Secretion of antibodies to types I and II collagen by synovial tissue cells in patients with rheumatoid arthritis

Academic Article


  • Production of antibodies to IgG and to type I and type II collagen (CI and CII) was analyzed by enzyme‐linked immunospot assay in patients with rheumatoid arthritis (RA) and patients with other inflammatory or degenerative joint diseases. Anti‐CII–secreting cells, generally in high numbers, were found among mono‐nuclear cells eluted from inflamed synovial tissue in 12 of 13 patients with seropositive RA and 9 of 14 patients with seronegative RA or with undetermined serum rheumatoid factor levels. In contrast, no anti‐CII–producing B cells were present among synoviocytes from 4 patients with other joint diseases. In none of 7 RA sera did we find significant levels of anti‐CII. Synovial B cells secreting antibodies specific for CI were observed less frequently in patients with RA. These results indicate that measurement of serum antibody levels is not adequate to assess actual autoantibody production in rheumatoid joints and that local autoimmune reactions to CII are common in RA, which implies that collagen‐reactive T cells are present within the inflamed joints of RA patients. The possible role of a local collagen auto‐immunity in RA is discussed, particularly in relation to its putative role in rheumatoid factor production. Copyright © 1989 American College of Rheumatology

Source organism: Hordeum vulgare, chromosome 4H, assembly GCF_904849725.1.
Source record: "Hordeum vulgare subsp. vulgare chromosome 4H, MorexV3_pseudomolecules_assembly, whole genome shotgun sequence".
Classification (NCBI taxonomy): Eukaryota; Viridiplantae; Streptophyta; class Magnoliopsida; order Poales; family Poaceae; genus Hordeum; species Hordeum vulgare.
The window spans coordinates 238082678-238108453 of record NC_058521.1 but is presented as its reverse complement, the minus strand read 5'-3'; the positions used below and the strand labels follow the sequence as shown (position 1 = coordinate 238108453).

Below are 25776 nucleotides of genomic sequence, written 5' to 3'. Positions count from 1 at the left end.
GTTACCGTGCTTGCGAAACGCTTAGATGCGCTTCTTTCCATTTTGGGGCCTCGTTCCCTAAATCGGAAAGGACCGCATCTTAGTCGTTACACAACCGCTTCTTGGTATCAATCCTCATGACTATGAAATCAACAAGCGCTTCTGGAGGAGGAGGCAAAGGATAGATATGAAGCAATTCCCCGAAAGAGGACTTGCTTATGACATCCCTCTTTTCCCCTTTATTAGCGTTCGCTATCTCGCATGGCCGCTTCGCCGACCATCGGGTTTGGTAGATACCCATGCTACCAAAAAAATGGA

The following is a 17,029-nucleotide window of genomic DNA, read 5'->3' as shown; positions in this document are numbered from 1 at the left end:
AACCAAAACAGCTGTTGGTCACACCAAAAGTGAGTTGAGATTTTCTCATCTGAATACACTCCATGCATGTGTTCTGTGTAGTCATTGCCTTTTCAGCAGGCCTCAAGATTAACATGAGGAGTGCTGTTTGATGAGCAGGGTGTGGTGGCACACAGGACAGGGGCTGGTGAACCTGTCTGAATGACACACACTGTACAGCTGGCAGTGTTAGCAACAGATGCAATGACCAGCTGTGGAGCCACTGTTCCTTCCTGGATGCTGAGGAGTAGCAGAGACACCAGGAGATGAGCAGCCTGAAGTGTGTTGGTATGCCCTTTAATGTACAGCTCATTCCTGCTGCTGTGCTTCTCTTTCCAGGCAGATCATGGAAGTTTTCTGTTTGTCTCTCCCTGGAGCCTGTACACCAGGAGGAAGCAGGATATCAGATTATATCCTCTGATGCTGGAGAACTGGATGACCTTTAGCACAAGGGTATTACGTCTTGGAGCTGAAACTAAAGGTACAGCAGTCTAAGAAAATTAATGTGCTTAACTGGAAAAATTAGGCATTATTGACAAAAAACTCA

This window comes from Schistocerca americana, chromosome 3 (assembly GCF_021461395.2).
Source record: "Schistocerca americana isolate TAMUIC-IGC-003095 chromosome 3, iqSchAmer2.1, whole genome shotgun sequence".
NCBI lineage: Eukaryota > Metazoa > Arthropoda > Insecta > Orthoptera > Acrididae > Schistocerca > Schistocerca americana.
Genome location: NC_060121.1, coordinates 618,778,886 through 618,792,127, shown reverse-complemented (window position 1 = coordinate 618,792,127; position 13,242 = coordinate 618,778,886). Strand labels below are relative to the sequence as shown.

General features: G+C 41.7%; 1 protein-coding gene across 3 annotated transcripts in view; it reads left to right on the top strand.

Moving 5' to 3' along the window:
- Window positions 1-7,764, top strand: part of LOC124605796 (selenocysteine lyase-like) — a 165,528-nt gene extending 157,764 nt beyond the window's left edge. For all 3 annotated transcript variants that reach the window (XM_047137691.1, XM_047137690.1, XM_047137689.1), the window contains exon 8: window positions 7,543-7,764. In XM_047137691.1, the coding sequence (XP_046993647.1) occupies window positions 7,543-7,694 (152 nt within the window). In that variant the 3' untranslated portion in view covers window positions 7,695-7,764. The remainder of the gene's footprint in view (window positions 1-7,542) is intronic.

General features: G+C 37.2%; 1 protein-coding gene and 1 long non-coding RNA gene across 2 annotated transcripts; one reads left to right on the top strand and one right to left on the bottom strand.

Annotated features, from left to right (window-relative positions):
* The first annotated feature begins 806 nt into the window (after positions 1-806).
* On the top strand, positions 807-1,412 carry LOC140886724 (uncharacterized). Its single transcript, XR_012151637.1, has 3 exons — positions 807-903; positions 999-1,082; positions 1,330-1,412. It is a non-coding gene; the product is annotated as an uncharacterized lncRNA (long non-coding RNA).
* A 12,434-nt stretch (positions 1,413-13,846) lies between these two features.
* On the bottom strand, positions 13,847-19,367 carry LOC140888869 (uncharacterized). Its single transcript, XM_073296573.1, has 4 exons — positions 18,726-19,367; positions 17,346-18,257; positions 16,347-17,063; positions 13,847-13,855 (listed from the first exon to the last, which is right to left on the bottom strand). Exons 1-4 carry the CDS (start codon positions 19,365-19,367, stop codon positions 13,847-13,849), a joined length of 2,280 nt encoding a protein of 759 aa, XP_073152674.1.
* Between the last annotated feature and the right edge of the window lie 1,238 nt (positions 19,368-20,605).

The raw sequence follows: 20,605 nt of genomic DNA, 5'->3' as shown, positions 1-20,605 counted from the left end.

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    Author List

  • Tarkowski A; Carlsten H; Herberts P; Klareskog L; Koopman WJ
  • Start Page

  • 1087
  • End Page

  • 1092
  • Volume

  • 32
  • Issue

  • 9